No, I don’t mean the US Supreme Court. The lads were doing their best. If they got a bit obsessed on the question of whether Obamacare was constitutional rather than whether it was a bad idea, you can’t really blame them. Obsessing on constitutionality is what they are paid for.
The court that is pre-eminent among the “many, many things in this so-termed civilization of ours which would be mightily improved by a once over lightly of the Hiroshima treatment”, as Robert Heinlein once put it, is Doncaster Crown Court, particularly when presided over by Judge Jacqueline Davies. It was she (styled ‘Her honour Judge Jacqueline Davies'”) who in November 2010 found against Paul Chambers in his appeal against conviction for “menace” for jokingly saying on Twitter that he was going to blow up an airport if it did not reopen quickly enough after being closed by snow. He did not say this to anyone at the airport, I remind you, he said it to the internet friend he was flying to meet. Then some security loser decided to reenact the story about the old woman who rings up the police to say her neighbour is standing naked at his window. If you recall, the cop asks sympathetically whether she is very shaken up. “Dreadfullly,” she says, “I was so shocked when I saw it, I nearly fell right off the stepladder.” Only this time the police thought the joke would end better with an arrest.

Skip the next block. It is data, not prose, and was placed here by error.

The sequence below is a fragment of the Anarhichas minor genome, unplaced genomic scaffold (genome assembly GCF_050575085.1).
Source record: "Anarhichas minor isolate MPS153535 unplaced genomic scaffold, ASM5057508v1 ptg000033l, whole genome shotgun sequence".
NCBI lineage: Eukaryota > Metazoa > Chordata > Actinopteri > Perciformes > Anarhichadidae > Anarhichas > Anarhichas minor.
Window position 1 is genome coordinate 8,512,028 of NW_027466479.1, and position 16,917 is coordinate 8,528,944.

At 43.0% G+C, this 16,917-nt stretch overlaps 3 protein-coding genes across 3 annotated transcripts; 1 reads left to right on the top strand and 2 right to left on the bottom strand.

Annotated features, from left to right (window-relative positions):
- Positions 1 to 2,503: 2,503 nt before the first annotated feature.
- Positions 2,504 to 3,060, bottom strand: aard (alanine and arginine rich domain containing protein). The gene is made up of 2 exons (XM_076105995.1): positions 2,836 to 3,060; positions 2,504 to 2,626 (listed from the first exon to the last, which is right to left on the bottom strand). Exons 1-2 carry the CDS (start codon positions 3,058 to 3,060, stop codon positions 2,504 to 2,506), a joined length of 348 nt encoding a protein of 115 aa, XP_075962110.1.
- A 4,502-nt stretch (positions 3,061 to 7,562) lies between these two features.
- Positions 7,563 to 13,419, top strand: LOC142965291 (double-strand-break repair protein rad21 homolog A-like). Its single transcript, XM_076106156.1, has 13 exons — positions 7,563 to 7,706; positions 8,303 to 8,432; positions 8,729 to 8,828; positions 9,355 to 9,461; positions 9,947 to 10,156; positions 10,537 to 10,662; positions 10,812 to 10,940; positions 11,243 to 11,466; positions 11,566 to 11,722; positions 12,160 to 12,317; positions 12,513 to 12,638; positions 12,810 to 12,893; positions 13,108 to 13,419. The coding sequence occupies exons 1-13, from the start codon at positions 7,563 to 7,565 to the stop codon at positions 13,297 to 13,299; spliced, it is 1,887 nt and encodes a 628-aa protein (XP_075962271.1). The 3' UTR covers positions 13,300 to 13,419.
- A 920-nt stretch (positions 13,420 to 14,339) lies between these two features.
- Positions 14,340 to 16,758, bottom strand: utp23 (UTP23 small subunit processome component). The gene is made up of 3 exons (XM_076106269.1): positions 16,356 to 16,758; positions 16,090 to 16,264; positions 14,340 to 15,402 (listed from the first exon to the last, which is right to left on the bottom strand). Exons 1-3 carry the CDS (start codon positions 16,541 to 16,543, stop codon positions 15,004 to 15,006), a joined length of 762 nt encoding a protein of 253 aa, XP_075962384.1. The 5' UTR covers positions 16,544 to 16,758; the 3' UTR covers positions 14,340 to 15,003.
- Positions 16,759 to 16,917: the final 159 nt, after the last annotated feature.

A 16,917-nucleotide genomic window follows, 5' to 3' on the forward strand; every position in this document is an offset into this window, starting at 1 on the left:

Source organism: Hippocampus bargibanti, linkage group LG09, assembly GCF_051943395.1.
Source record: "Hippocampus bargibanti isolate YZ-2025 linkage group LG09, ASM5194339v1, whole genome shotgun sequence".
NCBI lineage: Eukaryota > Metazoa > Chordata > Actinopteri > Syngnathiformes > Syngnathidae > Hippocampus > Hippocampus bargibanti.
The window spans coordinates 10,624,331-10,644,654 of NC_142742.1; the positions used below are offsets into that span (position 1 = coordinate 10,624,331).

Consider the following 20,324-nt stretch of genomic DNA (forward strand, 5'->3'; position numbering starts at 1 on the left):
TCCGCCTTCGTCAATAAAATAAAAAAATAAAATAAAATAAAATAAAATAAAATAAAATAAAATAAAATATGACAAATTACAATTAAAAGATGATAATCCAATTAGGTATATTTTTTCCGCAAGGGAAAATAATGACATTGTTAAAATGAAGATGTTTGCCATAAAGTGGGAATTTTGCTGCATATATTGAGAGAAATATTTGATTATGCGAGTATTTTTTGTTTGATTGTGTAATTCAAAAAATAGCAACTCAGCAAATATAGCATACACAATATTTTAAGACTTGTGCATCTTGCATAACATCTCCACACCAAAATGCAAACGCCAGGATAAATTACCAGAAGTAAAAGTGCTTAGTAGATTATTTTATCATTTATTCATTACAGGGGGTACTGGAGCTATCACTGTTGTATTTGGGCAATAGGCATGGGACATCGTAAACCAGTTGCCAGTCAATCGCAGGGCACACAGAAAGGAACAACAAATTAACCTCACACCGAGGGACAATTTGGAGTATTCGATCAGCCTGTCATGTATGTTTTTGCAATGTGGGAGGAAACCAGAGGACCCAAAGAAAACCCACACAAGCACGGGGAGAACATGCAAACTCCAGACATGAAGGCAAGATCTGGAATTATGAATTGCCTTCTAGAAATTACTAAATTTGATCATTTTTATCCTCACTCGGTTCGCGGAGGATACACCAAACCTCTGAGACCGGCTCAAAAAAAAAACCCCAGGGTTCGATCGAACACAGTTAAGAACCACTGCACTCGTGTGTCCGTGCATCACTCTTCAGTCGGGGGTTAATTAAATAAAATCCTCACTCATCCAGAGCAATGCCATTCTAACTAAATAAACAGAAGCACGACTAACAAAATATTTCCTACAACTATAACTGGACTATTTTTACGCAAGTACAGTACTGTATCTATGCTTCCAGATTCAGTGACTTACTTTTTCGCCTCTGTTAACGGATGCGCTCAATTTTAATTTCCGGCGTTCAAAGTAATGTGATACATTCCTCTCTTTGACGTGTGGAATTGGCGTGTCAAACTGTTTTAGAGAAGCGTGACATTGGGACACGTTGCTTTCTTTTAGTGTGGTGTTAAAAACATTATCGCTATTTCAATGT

Supported by, among many others, the comedians Stephen Fry and Al Murray – good for them – Paul Chambers has appealed again and a High Court hearing was held yesterday. Judgement has been reserved for a later date. Now it is our turn on this side of the pond to get tense about a judicial decision affecting liberty.
Just warning you guys….
You’ve got a week and a bit to get your shit together, otherwise I’m going to be sure. From orbit.